When to Verify Bar Codes

when to verify bar codes
When do you need to verify bar codes?

The question seems to imply that there are times not to verify, and that is not what I’m suggesting. It is always better to verify than never to, but there are good times and not-so-good times to do it. I know this from personal observation.

It is an amazing thing to be invited to a major retailer or their contract printer who has not been verifying the bar codes on their consumer packaging. But it is even more amazing to find that many major retailers are not requiring their contract package printers to verify.

When to verify? Any time is better than never

The best time to verify is, of course, before the bar code enters the retail channel.

It is better to detect a batch of bad bar codes and reprint them or over-sticker them before they get out and wreak all the havoc they inevitably will on inventories, including point-of-sale meltdowns and unhappy consumers.

But there is an optimum time to verify.

When to verify a barcode is when something can be done about improving performance if, for some reason, it isn’t performing as it should. And that time is the moment of conception, if you will, when the ink is going on the package.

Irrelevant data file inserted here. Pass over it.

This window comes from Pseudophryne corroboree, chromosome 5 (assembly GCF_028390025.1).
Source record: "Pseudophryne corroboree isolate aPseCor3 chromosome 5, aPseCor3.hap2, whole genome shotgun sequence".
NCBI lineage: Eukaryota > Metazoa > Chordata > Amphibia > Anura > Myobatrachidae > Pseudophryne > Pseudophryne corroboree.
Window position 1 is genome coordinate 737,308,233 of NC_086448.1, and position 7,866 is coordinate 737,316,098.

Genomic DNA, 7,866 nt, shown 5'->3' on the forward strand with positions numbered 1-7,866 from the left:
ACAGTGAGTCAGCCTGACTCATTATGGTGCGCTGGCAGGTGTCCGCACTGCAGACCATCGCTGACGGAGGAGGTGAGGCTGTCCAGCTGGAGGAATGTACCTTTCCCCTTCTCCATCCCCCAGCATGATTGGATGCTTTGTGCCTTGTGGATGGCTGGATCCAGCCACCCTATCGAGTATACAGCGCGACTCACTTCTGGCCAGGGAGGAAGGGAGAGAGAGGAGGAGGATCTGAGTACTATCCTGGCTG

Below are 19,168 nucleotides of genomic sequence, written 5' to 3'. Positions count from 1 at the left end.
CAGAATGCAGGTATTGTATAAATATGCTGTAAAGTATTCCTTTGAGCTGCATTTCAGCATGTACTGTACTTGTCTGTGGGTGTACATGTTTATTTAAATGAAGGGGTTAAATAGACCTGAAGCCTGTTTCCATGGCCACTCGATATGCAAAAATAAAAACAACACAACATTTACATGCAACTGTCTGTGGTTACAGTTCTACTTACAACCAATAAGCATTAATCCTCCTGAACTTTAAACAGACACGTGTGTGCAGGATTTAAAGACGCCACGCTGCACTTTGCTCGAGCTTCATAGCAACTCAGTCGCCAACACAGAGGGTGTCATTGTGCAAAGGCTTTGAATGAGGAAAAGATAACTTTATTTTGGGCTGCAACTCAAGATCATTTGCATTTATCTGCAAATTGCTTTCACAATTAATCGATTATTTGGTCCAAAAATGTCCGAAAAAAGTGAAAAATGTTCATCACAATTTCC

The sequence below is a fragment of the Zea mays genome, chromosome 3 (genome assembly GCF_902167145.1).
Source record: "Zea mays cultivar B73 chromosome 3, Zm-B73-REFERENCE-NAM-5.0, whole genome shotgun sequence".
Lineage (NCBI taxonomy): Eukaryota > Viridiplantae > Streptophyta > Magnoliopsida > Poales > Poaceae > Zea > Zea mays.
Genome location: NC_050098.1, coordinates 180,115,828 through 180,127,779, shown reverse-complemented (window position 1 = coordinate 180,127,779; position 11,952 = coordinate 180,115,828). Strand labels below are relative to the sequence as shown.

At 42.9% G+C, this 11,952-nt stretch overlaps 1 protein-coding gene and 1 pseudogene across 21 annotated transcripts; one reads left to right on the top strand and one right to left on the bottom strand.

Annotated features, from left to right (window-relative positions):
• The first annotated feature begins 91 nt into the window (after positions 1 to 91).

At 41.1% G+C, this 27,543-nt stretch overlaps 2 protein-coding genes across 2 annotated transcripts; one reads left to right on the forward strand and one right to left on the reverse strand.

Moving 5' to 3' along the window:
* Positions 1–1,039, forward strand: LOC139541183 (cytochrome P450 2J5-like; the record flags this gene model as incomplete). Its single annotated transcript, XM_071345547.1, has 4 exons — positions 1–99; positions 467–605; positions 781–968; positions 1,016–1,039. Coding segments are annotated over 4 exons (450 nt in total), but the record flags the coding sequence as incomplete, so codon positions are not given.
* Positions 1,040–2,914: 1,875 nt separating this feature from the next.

I can almost hear readers say, “Well duh!” but this is not always so obvious to a lot of otherwise very smart people in very large consumer product companies.

Maybe it’s human nature; maybe verification seems like a small detail in comparison to all the much more earth-shaking issues and concerns they face; maybe it’s complacency.

The most often-heard rationale for not verifying is, “We’ve never had a problem.”

               When to verify? When it can make a difference

When to verify? Here’s a better way to think about it and talk about it with your contract printer.

“You print our bar codes and it’s important to us – and to you – that they perform as they should. We are holding you responsible for them — do you understand?”

Here is what you must do to test them. Buy a verifier that is ISO/ANSI compliant. Buy as many of them as you need to test every bar code you print. Make sure you go to a vendor who will train you on how to use it.

Then use it—and be prepared to prove to us that you did. Do you have any questions?”

When to verify? When there is a risk to be managed

They may not like it, but they love to cash your check and they want to continue doing so. You’re not being a bad guy, you are just being clear about what you expect from them in return for your loyalty. You are managing risk and protecting not only your business but your vendor’s business too.bar-

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